Wednesday, June 22, 2011

Reflections on 2010-2011

As the school year draws to a close, it’s time to reflect on my work this year.  As you know, it was my first year in a new district and school.  The school has had Literacy Instructional Coaches in the past, so most of the teachers were familiar with the coaching model.
I spent the first five to six months of the school year facilitating multiple Learning Teams of mixed content teachers (science, social studies and language arts).  There were about 30 teachers across the three teams.  These teams met twice weekly for professional development and lesson planning.  The professional development topics were chosen from weak performance areas on our state standardized tests.  Topics included:  cause-effect text structure, headings, inferring, identifying author’s purpose, evaluating website credibility and using context clues (vocabulary/word study).  The staff development sessions led to a common language and structure around these skills.  The hope was that students would encounter the same structure of say, inference, in multiple contents and contexts throughout their day.  The raw scores of our 2011 test are back, but we do not have access to specific item analysis yet, so I can’t judge the effectiveness of this approach.
For the last three to four months of school, there were no Learning Teams.  (Long story; don’t ask.)  I spent time working with teachers to continue the work that started in Learning Teams.  I also reached out to some teachers who needed additional support in their classrooms.  For some, this involved weekly planning sessions.  For others, it involved co-teaching multiple times per week.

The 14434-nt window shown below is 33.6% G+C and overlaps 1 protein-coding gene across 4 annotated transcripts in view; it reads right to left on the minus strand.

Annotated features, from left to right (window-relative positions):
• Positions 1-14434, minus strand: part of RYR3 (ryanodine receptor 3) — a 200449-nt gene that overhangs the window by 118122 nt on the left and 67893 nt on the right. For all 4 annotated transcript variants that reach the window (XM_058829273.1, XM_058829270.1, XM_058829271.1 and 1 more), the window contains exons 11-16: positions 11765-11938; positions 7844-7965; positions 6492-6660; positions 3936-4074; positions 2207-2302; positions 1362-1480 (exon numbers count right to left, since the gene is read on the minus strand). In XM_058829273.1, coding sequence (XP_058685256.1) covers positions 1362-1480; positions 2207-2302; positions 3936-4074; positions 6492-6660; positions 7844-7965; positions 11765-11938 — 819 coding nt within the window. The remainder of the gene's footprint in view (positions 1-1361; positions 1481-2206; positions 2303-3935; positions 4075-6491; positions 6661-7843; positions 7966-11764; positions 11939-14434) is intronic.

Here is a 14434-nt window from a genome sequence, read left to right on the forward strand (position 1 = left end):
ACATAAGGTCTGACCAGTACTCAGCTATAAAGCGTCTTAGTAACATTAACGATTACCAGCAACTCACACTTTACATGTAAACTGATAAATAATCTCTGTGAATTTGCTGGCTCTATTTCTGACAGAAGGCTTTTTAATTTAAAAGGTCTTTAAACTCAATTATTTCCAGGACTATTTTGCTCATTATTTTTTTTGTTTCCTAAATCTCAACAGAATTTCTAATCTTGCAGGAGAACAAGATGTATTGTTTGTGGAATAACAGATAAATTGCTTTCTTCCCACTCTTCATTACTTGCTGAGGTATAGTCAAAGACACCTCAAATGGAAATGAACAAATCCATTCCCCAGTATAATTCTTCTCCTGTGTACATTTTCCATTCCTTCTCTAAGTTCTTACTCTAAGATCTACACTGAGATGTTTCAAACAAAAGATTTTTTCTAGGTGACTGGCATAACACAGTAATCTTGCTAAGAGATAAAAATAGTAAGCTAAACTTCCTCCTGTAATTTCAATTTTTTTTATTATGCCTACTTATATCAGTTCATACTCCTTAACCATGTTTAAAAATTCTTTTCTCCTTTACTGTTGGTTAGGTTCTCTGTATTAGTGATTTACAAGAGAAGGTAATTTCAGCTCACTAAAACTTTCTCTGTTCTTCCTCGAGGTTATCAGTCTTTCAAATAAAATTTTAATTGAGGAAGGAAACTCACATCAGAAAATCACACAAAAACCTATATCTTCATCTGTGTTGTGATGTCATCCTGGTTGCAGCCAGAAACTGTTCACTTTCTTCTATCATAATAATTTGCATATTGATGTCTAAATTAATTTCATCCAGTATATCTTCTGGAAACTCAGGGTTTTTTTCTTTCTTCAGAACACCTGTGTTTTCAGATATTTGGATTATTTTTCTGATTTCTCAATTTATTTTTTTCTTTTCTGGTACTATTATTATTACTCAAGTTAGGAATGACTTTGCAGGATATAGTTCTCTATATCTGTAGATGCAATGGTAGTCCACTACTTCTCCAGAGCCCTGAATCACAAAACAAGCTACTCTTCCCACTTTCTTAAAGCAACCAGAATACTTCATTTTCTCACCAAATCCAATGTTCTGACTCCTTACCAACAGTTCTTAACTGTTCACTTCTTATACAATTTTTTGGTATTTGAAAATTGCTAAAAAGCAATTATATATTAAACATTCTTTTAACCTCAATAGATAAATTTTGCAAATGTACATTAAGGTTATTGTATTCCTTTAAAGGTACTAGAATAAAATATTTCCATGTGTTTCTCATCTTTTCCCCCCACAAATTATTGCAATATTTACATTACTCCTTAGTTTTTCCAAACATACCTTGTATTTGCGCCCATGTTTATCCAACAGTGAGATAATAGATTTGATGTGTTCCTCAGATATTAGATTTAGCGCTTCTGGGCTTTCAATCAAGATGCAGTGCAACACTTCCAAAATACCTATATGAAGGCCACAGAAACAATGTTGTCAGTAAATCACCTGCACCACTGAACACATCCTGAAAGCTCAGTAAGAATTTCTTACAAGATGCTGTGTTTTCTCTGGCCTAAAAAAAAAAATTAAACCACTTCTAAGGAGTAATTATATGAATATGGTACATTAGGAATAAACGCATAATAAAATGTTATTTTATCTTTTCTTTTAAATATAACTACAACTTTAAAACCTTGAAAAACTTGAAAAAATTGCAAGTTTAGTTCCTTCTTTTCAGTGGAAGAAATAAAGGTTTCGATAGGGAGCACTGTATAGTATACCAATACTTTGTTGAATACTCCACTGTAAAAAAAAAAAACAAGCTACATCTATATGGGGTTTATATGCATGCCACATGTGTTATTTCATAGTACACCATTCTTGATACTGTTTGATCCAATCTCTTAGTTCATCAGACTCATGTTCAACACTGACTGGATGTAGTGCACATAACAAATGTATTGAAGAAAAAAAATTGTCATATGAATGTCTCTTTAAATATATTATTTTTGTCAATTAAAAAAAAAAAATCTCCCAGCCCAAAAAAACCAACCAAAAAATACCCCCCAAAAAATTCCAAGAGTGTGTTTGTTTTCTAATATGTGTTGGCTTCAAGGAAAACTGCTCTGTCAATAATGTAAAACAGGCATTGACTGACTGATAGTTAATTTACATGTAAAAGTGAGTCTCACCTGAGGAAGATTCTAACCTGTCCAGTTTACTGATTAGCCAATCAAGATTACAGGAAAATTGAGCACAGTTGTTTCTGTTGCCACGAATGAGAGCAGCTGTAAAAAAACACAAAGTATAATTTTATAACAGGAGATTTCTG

Mainly in the second half of the school year, I facilitated a team of language arts teachers in a major revision of our curriculum maps.  This was a HUGE undertaking and we spent months completing this work.  Knowing that the revised curriculum maps would include Readers’-Writers’ Workshop as the main instructional format, the Literacy Coaches developed several staff development sessions to boost teachers’ comfort level.  We presented an overview of Readers’-Writers’ Workshop (format, structure, routines, common language, etc.).  We hosted a make-and-take session centered on Readers’-Writers’ Notebooks so teachers could add to their notebooks all summer and use it as a model for students in the fall.  Lastly, I presented an overview session of Literature Circles as our district is moving away from the whole-class novel.
All told, this was a good year.  I know there were missed opportunities, but with coaching, building relationships and trust is vital to having difficult conversations.  I think next year I would be able to go more deeply with my staff and see a greater level of growth.

Monday, June 20, 2011

Anna and the French Kiss by Stephanie Perkins

Who wouldn’t love a year of study abroad? How about your senior year of high school? You would have to leave all your friends and everyone you know to travel to a country whose language you don’t speak. You would have to start over.

Anna from Atlanta (ha, ha!) gets to spend her senior year of high school at a boarding school in Paris.  The problem is, it wasn’t her idea.  Anna’s dad is a popular romance novelist and with his new money has come a concern to keep up appearances.  He decides to send Anna to the prestigious School of America’s in Paris.

Anna doesn’t even speak French, she took Spanish at her old high school in Atlanta. She doesn't want to leave her friends or her little brother, Sean. Faced with new situations, Anna must adapt and thankfully, her new neighbor, Meredith, invites Anna to join her group of friends.  There’s Rashmi, the beautiful Indian girl who’s dating Josh, the Senator’s son and a talented artist.  Then, there’s Etienne St. Clair, the gorgeous, charming boy who lives on the floor above Anna and Meredith.  Everyone’s in love with St. Clair, but he has a girlfriend.

Anna grows to love Paris, learns to speak French, learns a ton about herself and finds her true love.